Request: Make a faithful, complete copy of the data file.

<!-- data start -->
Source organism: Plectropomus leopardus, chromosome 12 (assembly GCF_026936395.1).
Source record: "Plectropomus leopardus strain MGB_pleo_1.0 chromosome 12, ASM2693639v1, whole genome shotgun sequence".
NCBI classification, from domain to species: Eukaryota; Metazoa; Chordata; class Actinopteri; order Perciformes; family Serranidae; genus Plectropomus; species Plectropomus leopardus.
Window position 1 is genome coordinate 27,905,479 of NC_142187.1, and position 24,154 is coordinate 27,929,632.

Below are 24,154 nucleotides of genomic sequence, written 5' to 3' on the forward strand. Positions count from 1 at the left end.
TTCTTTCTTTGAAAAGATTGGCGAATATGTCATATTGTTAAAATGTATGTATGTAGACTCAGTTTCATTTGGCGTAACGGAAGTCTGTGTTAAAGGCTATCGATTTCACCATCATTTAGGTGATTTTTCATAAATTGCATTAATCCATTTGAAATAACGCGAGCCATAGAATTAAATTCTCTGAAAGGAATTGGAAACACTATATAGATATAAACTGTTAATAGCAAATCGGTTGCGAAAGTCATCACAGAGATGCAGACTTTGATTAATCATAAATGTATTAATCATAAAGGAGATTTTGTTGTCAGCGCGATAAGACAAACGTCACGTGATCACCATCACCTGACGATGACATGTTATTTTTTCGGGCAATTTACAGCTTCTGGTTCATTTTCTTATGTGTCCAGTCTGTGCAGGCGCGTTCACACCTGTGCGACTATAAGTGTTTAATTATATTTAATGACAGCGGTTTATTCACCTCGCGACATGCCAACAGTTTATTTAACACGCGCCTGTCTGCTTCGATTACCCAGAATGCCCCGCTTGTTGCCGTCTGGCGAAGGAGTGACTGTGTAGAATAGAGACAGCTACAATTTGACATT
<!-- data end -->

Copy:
Source organism: Plectropomus leopardus, chromosome 12 (assembly GCF_026936395.1).
Source record: "Plectropomus leopardus strain MGB_pleo_1.0 chromosome 12, ASM2693639v1, whole genome shotgun sequence".
NCBI classification, from domain to species: Eukaryota; Metazoa; Chordata; class Actinopteri; order Perciformes; family Serranidae; genus Plectropomus; species Plectropomus leopardus.
Window position 1 is genome coordinate 27,905,479 of NC_142187.1, and position 24,154 is coordinate 27,929,632.

Below are 24,154 nucleotides of genomic sequence, written 5' to 3' on the forward strand. Positions count from 1 at the left end.
TTCTTTCTTTGAAAAGATTGGCGAATATGTCATATTGTTAAAATGTATGTATGTAGACTCAGTTTCATTTGGCGTAACGGAAGTCTGTGTTAAAGGCTATCGATTTCACCATCATTTAGGTGATTTTTCATAAATTGCATTAATCCATTTGAAATAACGCGAGCCATAGAATTAAATTCTCTGAAAGGAATTGGAAACACTATATAGATATAAACTGTTAATAGCAAATCGGTTGCGAAAGTCATCACAGAGATGCAGACTTTGATTAATCATAAATGTATTAATCATAAAGGAGATTTTGTTGTCAGCGCGATAAGACAAACGTCACGTGATCACCATCACCTGACGATGACATGTTATTTTTTCGGGCAATTTACAGCTTCTGGTTCATTTTCTTATGTGTCCAGTCTGTGCAGGCGCGTTCACACCTGTGCGACTATAAGTGTTTAATTATATTTAATGACAGCGGTTTATTCACCTCGCGACATGCCAACAGTTTATTTAACACGCGCCTGTCTGCTTCGATTACCCAGAATGCCCCGCTTGTTGCCGTCTGGCGAAGGAGTGACTGTGTAGAATAGAGACAGCTACAATTTGACATT